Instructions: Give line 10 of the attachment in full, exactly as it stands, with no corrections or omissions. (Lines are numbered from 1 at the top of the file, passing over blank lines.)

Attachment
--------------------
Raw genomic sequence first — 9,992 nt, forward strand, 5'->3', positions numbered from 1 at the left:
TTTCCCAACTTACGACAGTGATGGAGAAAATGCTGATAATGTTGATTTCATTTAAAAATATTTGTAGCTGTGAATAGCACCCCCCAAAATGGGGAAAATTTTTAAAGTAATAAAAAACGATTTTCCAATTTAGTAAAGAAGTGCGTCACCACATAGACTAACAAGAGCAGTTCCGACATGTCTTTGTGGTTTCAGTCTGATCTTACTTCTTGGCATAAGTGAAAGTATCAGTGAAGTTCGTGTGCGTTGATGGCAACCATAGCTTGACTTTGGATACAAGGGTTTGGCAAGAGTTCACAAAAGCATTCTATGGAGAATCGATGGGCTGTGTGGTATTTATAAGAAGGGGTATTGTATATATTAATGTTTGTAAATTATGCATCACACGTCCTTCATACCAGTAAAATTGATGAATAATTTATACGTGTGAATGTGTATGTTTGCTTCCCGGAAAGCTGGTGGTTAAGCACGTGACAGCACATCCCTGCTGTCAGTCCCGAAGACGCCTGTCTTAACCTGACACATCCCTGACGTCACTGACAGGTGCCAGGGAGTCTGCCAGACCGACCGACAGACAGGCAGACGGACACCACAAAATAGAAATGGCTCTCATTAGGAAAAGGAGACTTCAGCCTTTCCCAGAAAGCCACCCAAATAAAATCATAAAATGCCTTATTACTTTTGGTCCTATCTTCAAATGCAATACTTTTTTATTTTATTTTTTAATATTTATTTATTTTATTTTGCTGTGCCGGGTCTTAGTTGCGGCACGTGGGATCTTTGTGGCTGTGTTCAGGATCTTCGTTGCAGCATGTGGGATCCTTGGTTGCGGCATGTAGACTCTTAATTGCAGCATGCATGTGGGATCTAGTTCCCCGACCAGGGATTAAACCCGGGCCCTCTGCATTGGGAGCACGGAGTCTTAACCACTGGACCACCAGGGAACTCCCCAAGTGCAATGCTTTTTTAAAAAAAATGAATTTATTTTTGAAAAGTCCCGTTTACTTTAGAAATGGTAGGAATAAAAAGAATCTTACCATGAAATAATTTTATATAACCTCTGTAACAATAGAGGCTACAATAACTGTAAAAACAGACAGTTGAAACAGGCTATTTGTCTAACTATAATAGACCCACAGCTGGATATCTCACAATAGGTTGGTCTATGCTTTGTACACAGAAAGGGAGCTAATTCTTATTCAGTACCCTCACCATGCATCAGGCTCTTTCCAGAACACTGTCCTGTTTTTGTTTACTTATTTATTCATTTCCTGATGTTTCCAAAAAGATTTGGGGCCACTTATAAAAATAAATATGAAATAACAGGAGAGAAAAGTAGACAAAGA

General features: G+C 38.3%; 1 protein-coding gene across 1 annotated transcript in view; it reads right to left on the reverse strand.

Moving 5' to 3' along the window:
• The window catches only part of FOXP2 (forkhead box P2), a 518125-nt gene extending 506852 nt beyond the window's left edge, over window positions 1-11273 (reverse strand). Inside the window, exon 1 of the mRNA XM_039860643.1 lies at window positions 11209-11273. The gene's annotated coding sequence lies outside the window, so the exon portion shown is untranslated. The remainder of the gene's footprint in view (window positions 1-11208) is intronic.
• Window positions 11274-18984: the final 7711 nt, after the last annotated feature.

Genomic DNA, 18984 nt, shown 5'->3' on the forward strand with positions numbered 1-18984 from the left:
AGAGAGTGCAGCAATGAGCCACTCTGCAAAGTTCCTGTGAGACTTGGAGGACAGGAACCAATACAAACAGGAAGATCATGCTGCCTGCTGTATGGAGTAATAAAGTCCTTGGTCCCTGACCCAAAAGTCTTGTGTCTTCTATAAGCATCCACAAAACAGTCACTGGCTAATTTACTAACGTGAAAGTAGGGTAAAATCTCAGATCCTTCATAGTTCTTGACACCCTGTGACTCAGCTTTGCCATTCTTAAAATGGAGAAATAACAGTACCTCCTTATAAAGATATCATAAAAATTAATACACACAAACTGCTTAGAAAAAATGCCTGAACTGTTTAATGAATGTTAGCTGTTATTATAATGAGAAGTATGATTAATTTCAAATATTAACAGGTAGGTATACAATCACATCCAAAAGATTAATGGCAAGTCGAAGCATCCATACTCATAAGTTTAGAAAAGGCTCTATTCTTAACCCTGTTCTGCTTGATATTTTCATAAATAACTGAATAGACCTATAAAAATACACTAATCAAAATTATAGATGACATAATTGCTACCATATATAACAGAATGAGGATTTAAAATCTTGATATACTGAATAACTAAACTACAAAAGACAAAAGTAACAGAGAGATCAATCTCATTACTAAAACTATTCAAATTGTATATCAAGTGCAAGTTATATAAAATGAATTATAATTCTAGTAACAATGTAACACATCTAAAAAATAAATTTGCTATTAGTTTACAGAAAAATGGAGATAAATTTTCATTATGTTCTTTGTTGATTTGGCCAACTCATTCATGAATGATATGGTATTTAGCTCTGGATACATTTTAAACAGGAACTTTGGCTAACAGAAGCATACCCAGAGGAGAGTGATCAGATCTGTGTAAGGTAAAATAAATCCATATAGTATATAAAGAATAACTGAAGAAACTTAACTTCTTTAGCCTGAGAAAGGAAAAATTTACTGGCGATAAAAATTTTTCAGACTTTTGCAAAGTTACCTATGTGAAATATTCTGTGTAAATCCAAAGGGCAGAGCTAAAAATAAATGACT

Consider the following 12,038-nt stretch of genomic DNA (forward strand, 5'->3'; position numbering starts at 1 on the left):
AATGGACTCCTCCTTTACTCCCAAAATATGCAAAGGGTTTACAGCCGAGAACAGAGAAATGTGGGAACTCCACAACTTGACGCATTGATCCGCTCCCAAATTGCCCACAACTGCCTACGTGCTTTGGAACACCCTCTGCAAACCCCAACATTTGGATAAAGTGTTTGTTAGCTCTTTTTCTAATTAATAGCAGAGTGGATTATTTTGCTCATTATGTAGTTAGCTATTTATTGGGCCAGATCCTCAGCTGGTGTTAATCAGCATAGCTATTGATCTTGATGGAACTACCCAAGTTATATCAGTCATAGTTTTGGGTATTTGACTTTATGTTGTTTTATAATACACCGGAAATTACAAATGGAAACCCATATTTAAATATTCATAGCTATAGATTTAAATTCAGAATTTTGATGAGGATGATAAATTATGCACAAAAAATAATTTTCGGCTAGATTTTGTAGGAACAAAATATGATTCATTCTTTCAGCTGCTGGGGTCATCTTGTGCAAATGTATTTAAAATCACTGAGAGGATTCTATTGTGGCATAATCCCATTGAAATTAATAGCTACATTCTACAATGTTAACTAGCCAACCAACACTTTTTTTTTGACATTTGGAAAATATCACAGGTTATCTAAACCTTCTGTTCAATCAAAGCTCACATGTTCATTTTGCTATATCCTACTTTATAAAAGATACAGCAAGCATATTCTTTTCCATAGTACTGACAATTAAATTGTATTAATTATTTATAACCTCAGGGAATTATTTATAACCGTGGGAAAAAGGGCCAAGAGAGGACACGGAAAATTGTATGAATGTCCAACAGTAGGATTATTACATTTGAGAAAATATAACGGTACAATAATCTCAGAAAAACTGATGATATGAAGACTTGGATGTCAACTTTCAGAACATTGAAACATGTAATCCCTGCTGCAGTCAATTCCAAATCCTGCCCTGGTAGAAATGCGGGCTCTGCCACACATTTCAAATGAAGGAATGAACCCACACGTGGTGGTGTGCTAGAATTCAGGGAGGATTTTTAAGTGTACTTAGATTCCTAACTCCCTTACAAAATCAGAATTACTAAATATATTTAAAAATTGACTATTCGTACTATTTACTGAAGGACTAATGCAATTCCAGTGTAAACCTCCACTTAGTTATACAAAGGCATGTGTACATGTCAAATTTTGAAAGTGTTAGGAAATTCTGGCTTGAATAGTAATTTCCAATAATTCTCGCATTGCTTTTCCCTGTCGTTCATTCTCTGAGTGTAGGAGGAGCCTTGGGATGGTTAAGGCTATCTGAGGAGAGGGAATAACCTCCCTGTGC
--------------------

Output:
AATGGACTCCTCCTTTACTCCCAAAATATGCAAAGGGTTTACAGCCGAGAACAGAGAAATGTGGGAACTCCACAACTTGACGCATTGATCCGCTCCCAAATTGCCCACAACTGCCTACGTGCTTTGGAACACCCTCTGCAAACCCCAACATTTGGATAAAGTGTTTGTTAGCTCTTTTTCTAATTAATAGCAGAGTGGATTATTTTGCTCATTATGTAGTTAGCTATTTATTGGGCCAGATCCTCAGCTGGTGTTAATCAGCATAGCTATTGATCTTGATGGAACTACCCAAGTTATATCAGTCATAGTTTTGGGTATTTGACTTTATGTTGTTTTATAATACACCGGAAATTACAAATGGAAACCCATATTTAAATATTCATAGCTATAGATTTAAATTCAGAATTTTGATGAGGATGATAAATTATGCACAAAAAATAATTTTCGGCTAGATTTTGTAGGAACAAAATATGATTCATTCTTTCAGCTGCTGGGGTCATCTTGTGCAAATGTATTTAAAATCACTGAGAGGATTCTATTGTGGCATAATCCCATTGAAATTAATAGCTACATTCTACAATGTTAACTAGCCAACCAACACTTTTTTTTTGACATTTGGAAAATATCACAGGTTATCTAAACCTTCTGTTCAATCAAAGCTCACATGTTCATTTTGCTATATCCTACTTTATAAAAGATACAGCAAGCATATTCTTTTCCATAGTACTGACAATTAAATTGTATTAATTATTTATAACCTCAGGGAATTATTTATAACCGTGGGAAAAAGGGCCAAGAGAGGACACGGAAAATTGTATGAATGTCCAACAGTAGGATTATTACATTTGAGAAAATATAACGGTACAATAATCTCAGAAAAACTGATGATATGAAGACTTGGATGTCAACTTTCAGAACATTGAAACATGTAATCCCTGCTGCAGTCAATTCCAAATCCTGCCCTGGTAGAAATGCGGGCTCTGCCACACATTTCAAATGAAGGAATGAACCCACACGTGGTGGTGTGCTAGAATTCAGGGAGGATTTTTAAGTGTACTTAGATTCCTAACTCCCTTACAAAATCAGAATTACTAAATATATTTAAAAATTGACTATTCGTACTATTTACTGAAGGACTAATGCAATTCCAGTGTAAACCTCCACTTAGTTATACAAAGGCATGTGTACATGTCAAATTTTGAAAGTGTTAGGAAATTCTGGCTTGAATAGTAATTTCCAATAATTCTCGCATTGCTTTTCCCTGTCGTTCATTCTCTGAGTGTAGGAGGAGCCTTGGGATGGTTAAGGCTATCTGAGGAGAGGGAATAACCTCCCTGTGC